“If ratification doesn’t occur, the impact of a strike would be devastating,” Fairfield concludes.

Meanwhile, the trucking industry’s need to hire, on average, 110,000 new drivers annually over the next decade to keep pace with economic growth and attrition is another looming concern, Cullman notes.

According to Alexander Döring, secretary general of the European Feed Manufacturers’ Federation (FEFAC), one of the main EU feed industry issues is the struggle to maintain a continuous flow of feed deliveries at a competitive price, while ensuring poultry and livestock “have sufficient quantities of safe, nutritionally balanced feed in a war economy context.”

Rising freight costs and geopolitical strife will also stress logistics and raw material availability next year.

To combat raw material availability and supply challenges, AFIA, for example, is urging the U.S. government to revisit negotiations with key trading partners, “to help diversify ingredient sourcing and expand export markets to secure supplies and stabilize the customer base,” Cullman reports.

Contracting economies worldwide suggest a global recession is on the horizon. (peshkov | iStock.com)Contracting economies worldwide suggest a global recession is on the horizon. (peshkov | iStock.com)

Energy crisis in Europe

Russia’s retaliatory restriction of the amount of natural gas it supplies to Europe, which had relied on the country for 40% of its supply, sent energy costs skyrocketing in summer 2022. To address the looming energy crisis, EU leaders have proposed price caps and consumption limits, but right now, all fear what will happen this winter.

EU member states agreed to emergency measures, including cutting the demand for gas by 15%; filling gas-storage facilities to at least 80% capacity; and, to reduce gas-fired power generation, decreasing peak electricity demand by a minimum of 5%, the Associated Press reports.

“The latest increases in energy prices, especially natural gas and electricity, threaten the continuity of feed and animal protein production cycles and therefore the ability to continue delivering essential food staples to consumers and raw materials for the food processors,” Chihaia says.

He fears EU oilseeds crushers, feed manufacturers and animal farming companies might be forced to shut down, laying off workers and making other serious cutbacks as they struggle to maintain operations.

“The dramatic increases in energy costs are forcing feed companies to pass price increases to farmers and consumers, with businesses warning of a persisting inflation rampage in 2023,” Chihaia notes. “Surviving high energy prices during winter 2023 will be key for European feed and oilseed crushing companies.”

Döring believes threats and uncertainty over energy restrictions and prices may also significantly affect the availability of co-products, noting that key EU suppliers have stopped drying co-products, such as sugar beet pulp and distiller’s grains, diverting wet co-products to biomethanation.

Persistent poultry, livestock disease threats

African swine fever (ASF) and highly pathogenic avian influenza (HPAI) continue to test poultry and pig producers in many regions, while other countries work to prevent the spread and introduction of these deadly diseases to new parts of the world.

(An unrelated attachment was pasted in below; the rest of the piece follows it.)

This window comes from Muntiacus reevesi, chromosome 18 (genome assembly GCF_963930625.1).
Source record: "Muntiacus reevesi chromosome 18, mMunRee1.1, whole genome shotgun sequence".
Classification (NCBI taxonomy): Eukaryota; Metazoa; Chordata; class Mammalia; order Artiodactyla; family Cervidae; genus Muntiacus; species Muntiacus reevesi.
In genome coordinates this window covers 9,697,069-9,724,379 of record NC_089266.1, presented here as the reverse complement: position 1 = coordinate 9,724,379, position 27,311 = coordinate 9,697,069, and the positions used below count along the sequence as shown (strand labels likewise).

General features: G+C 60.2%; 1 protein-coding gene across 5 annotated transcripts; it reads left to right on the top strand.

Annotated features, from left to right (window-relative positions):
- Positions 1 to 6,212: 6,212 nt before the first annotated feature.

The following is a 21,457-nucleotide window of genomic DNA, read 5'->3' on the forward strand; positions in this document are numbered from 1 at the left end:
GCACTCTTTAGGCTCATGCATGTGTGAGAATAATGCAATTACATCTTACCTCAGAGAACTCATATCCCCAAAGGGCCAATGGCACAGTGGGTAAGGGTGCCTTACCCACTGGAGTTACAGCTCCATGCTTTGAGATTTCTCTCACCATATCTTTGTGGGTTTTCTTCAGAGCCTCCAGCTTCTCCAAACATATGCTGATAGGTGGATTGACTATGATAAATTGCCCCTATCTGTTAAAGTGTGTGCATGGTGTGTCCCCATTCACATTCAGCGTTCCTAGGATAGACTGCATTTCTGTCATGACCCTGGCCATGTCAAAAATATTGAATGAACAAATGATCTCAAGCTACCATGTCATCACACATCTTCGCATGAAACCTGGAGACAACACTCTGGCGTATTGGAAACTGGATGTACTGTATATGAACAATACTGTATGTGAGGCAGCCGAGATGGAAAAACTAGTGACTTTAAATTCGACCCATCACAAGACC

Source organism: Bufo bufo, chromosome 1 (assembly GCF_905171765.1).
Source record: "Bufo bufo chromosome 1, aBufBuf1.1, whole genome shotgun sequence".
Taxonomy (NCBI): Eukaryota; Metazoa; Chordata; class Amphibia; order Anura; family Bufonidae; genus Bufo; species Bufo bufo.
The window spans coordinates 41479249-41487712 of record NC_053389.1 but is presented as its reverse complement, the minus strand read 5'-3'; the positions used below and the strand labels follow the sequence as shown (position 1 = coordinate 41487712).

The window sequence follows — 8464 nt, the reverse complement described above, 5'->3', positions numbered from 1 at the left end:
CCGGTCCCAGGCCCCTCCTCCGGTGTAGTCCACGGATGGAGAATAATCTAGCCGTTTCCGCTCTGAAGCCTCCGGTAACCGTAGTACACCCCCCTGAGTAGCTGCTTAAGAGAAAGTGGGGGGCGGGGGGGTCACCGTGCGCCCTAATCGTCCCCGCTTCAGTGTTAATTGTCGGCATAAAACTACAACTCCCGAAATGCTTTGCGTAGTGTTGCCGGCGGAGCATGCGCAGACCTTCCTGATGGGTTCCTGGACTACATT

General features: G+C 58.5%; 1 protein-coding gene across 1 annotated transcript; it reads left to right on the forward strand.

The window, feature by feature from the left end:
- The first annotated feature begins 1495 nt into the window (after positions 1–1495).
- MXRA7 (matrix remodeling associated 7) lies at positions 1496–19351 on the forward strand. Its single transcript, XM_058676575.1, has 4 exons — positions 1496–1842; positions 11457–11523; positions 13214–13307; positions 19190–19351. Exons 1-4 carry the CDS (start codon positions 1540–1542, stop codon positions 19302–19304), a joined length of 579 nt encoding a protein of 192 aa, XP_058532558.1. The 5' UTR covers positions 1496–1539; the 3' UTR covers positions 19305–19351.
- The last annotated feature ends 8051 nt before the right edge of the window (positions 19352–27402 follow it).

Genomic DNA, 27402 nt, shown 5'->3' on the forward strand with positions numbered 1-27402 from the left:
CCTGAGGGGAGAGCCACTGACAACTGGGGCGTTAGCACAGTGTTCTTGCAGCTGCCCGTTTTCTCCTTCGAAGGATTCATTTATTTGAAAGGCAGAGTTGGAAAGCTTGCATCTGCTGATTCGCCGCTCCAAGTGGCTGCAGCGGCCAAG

“Potential breakthroughs, such as vaccination, are still years away from practical implementation, so strict biosecurity measures all along the chain remains the most effective tool,” says Döring. “Avian influenza is becoming more persistent, with a continuously growing area of Europe facing unprecedented numbers of infections transmitted from wild birds to farm-based flocks.”

Recently, the USDA’s Animal and Plant Health Inspection Service (APHIS) revealed that more than 46 million head of commercial U.S. poultry have been lost to the HPAI outbreak in 2022.

Sustainability, innovations drive future investments

Corporate responsibility and the collective effort to limit the environmental impact of feed and food production will continue to influence animal feed formulation, how ingredients are sourced and efficiencies in manufacturing.

“The EU legislative ‘sustainability train’ will keep running in 2023, despite the economic challenges that have put food and feed security on the political agenda,” Döring says, noting that certain Green Deal measures are presented as “providing long-term food security.”

All sources mentioned the emphasis on research and development in the area of alternative ingredient utilization and for feed additives that reduce emissions and allow nutritionists to do more with less.

Cullman calls for regulatory institutions to improve, modernize and accelerate the approval process that delivers safe, innovative products and novel feed ingredients to the market sooner, going on to share that she feels progress is being made on this front.

“We are also seeing other agencies, such as the USDA, take a heightened interest in being a catalyst for change, leveraging public-private partnerships that uncover barriers to entry for these climate solutions and incentivize and promote on-farm adoption,” she says.

Ewenn Helary, CEO of NUQO Feed Additives, believes innovation is key to addressing some of the fundamental and emerging feed industry pain points.

“There has always been much attention paid to feed costs and feed efficacy, but this will be even more critical, with all recent events that are impacting our industry,” says Helary. “Our industry will need to adapt to regulatory changes and consumers’ expectations to implement even more sustainable solutions.”

“It has been on the table for a long time, but we see in different geographies the necessity to not only invest for the future, but to deliver faster in this field,” he says.

Reference available upon request.